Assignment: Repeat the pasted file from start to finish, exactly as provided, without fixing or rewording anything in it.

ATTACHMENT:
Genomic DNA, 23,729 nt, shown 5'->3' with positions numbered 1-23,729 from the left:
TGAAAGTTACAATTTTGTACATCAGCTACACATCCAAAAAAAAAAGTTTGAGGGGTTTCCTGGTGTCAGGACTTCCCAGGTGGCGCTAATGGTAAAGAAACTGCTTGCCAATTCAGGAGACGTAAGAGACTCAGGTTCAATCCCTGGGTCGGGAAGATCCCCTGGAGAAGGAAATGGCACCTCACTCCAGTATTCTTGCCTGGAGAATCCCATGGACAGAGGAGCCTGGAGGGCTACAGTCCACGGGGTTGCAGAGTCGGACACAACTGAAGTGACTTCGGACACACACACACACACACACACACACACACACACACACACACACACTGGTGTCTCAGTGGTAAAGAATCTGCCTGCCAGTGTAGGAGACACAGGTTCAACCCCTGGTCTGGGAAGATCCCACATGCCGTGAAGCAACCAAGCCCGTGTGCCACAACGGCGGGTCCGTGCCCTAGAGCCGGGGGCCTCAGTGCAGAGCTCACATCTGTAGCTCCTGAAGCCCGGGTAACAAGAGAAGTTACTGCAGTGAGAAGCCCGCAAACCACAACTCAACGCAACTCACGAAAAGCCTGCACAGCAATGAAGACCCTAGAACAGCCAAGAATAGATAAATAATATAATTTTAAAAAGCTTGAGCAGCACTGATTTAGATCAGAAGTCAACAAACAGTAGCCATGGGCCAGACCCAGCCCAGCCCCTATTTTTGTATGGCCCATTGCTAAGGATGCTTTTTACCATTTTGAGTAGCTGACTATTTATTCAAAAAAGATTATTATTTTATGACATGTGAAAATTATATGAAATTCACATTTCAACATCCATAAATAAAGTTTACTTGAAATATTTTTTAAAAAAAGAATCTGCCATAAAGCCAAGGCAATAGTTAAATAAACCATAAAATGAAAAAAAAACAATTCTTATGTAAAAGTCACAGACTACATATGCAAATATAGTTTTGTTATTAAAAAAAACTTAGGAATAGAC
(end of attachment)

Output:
Genomic DNA, 23,729 nt, shown 5'->3' with positions numbered 1-23,729 from the left:
TGAAAGTTACAATTTTGTACATCAGCTACACATCCAAAAAAAAAAGTTTGAGGGGTTTCCTGGTGTCAGGACTTCCCAGGTGGCGCTAATGGTAAAGAAACTGCTTGCCAATTCAGGAGACGTAAGAGACTCAGGTTCAATCCCTGGGTCGGGAAGATCCCCTGGAGAAGGAAATGGCACCTCACTCCAGTATTCTTGCCTGGAGAATCCCATGGACAGAGGAGCCTGGAGGGCTACAGTCCACGGGGTTGCAGAGTCGGACACAACTGAAGTGACTTCGGACACACACACACACACACACACACACACACACACACACACACACACTGGTGTCTCAGTGGTAAAGAATCTGCCTGCCAGTGTAGGAGACACAGGTTCAACCCCTGGTCTGGGAAGATCCCACATGCCGTGAAGCAACCAAGCCCGTGTGCCACAACGGCGGGTCCGTGCCCTAGAGCCGGGGGCCTCAGTGCAGAGCTCACATCTGTAGCTCCTGAAGCCCGGGTAACAAGAGAAGTTACTGCAGTGAGAAGCCCGCAAACCACAACTCAACGCAACTCACGAAAAGCCTGCACAGCAATGAAGACCCTAGAACAGCCAAGAATAGATAAATAATATAATTTTAAAAAGCTTGAGCAGCACTGATTTAGATCAGAAGTCAACAAACAGTAGCCATGGGCCAGACCCAGCCCAGCCCCTATTTTTGTATGGCCCATTGCTAAGGATGCTTTTTACCATTTTGAGTAGCTGACTATTTATTCAAAAAAGATTATTATTTTATGACATGTGAAAATTATATGAAATTCACATTTCAACATCCATAAATAAAGTTTACTTGAAATATTTTTTAAAAAAAGAATCTGCCATAAAGCCAAGGCAATAGTTAAATAAACCATAAAATGAAAAAAAAACAATTCTTATGTAAAAGTCACAGACTACATATGCAAATATAGTTTTGTTATTAAAAAAAACTTAGGAATAGAC